How China's best plans to take on Rolls-Royce
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China is set to take on the pinnacle of automotive luxury, Rolls-Royce.
Former Rolls-Royce design boss Giles Taylor has revealed plans to deliver a million-dollar-plus luxury car to fight with the world’s best under the new Hongqi brand he recently defected to.
The man who spent seven years honing cigar humidifiers and night sky roofs for the world’s most expensive and luxurious limousines says the growing Chinese desire for local luxury is spurring the push into previously uncharted territory.
“We’re picking up young customers with extreme wealth … they want to buy Chinese,” Taylor says of the brand that has a 60-year heritage but was only revived in 2018.
He says the idea of a Chinese Rolls-Royce rival will appeal to growing patriotism in the country.
“Even though they love a Rolls-Royce I think there’s now an appetite to buy Chinese luxury,” he says.
Taylor says any Rolls-Royce rival from Hongqi won’t be a clone — Chinese maker Geely made waves with a knock-off of the famous brand — but instead build on the history of China.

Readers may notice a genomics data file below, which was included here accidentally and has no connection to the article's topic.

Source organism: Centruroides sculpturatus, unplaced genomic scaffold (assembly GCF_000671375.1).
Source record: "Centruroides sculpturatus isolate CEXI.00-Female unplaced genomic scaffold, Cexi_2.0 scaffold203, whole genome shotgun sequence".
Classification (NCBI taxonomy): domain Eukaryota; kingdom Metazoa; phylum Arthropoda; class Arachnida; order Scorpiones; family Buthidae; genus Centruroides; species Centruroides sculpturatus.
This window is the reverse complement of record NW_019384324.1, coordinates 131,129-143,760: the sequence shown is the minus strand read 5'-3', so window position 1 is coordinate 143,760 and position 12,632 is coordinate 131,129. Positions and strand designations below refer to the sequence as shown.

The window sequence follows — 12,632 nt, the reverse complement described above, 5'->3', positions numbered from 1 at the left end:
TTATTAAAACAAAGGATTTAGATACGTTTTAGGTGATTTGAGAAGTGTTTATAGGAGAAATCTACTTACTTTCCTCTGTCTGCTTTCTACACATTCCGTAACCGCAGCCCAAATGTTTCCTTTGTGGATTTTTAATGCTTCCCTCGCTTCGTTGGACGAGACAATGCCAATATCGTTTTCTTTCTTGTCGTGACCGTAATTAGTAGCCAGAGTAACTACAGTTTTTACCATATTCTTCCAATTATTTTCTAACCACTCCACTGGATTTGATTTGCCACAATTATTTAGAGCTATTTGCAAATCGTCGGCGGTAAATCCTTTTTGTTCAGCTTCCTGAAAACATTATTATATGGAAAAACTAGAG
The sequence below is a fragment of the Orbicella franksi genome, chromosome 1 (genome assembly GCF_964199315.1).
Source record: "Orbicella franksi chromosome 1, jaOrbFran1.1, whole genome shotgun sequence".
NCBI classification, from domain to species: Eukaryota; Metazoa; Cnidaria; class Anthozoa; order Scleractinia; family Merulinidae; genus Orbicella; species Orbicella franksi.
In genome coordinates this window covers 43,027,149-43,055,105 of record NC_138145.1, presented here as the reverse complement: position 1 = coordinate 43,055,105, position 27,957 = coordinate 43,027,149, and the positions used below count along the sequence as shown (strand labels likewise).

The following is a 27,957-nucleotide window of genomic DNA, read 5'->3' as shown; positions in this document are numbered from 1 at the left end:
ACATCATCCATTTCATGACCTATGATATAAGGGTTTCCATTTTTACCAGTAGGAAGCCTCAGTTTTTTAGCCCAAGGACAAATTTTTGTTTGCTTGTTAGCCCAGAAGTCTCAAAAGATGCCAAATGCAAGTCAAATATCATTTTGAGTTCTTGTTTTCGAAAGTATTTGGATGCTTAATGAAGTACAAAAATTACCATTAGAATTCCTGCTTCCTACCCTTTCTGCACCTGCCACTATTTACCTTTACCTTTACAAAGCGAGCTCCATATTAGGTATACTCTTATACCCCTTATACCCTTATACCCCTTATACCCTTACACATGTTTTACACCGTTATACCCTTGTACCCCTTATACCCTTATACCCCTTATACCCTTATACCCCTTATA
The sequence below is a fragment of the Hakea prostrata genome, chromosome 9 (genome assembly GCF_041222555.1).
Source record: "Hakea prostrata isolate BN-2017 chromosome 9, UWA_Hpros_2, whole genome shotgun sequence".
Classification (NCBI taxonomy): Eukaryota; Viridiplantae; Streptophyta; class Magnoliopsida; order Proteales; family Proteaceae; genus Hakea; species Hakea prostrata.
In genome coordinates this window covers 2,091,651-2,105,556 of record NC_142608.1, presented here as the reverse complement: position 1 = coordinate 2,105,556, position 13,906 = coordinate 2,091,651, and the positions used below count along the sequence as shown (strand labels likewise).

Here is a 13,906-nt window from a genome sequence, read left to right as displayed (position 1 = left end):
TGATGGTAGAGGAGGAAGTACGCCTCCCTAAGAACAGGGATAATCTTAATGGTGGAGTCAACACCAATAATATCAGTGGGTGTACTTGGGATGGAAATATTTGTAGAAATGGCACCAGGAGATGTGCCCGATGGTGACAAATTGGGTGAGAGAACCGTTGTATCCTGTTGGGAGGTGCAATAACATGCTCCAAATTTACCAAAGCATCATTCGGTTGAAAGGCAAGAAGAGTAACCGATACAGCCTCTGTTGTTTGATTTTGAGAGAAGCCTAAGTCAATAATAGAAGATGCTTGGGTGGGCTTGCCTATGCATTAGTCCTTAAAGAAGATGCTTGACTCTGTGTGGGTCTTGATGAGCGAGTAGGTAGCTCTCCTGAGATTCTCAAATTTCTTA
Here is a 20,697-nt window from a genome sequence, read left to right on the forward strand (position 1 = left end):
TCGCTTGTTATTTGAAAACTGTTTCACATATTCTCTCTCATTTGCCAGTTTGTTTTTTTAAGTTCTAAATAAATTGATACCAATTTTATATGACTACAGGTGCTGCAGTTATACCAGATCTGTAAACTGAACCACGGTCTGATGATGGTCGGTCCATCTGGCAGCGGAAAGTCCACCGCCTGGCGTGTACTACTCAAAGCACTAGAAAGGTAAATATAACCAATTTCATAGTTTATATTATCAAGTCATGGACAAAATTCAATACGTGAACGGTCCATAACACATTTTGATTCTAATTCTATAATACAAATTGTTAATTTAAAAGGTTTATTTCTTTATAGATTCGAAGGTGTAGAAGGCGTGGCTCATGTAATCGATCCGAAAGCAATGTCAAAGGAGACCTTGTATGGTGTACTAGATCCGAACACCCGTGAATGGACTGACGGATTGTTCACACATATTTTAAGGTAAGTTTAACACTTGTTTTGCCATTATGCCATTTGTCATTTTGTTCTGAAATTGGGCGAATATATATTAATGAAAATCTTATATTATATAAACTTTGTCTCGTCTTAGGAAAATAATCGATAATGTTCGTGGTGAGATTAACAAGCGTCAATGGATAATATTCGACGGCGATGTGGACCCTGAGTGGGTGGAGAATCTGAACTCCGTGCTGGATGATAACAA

“We have to find a new Chinese and innovative and digital way of crafting new Hongqi vehicles that stand alone from maybe being ever accused of being a copy of Rolls-Royce,” says Taylor. “We’re not going to do that.”
Rather than undercut Rolls-Royce on price, Taylor says any top shelf luxury car will sell on its content and innovation.
“I came back to craftsmanship, the artistic culture of China, whether it’s woods, whether it’s jade stones, silks. There’s a beautiful rich crafted history … we will use those crafted traditions in a way that will be beautiful and elegant and attract people in their own ways.”
While Taylor believes a Hongqi flagship will be accepted in China he acknowledges cracking the international market will be much more difficult.
“To bring the Chinese ‘Rolls-Royce’ out of China will always be a challenge because the 114-year brand legacy of Rolls-Royce has been cultivated and crafted and enhanced decade on decade.
“With Hongqi we’re starting somewhere fresher. But in many ways … sometimes the shackles of heritage are constraining. So there are positives and negatives in bringing a new luxury brand out of China.”
Taylor is intent on creating the DNA that will separate Hongqi but make it aspirational and desirable.
“We need to work out a way of carefully crafting its brand persona and platform outside of China, and that will take time.”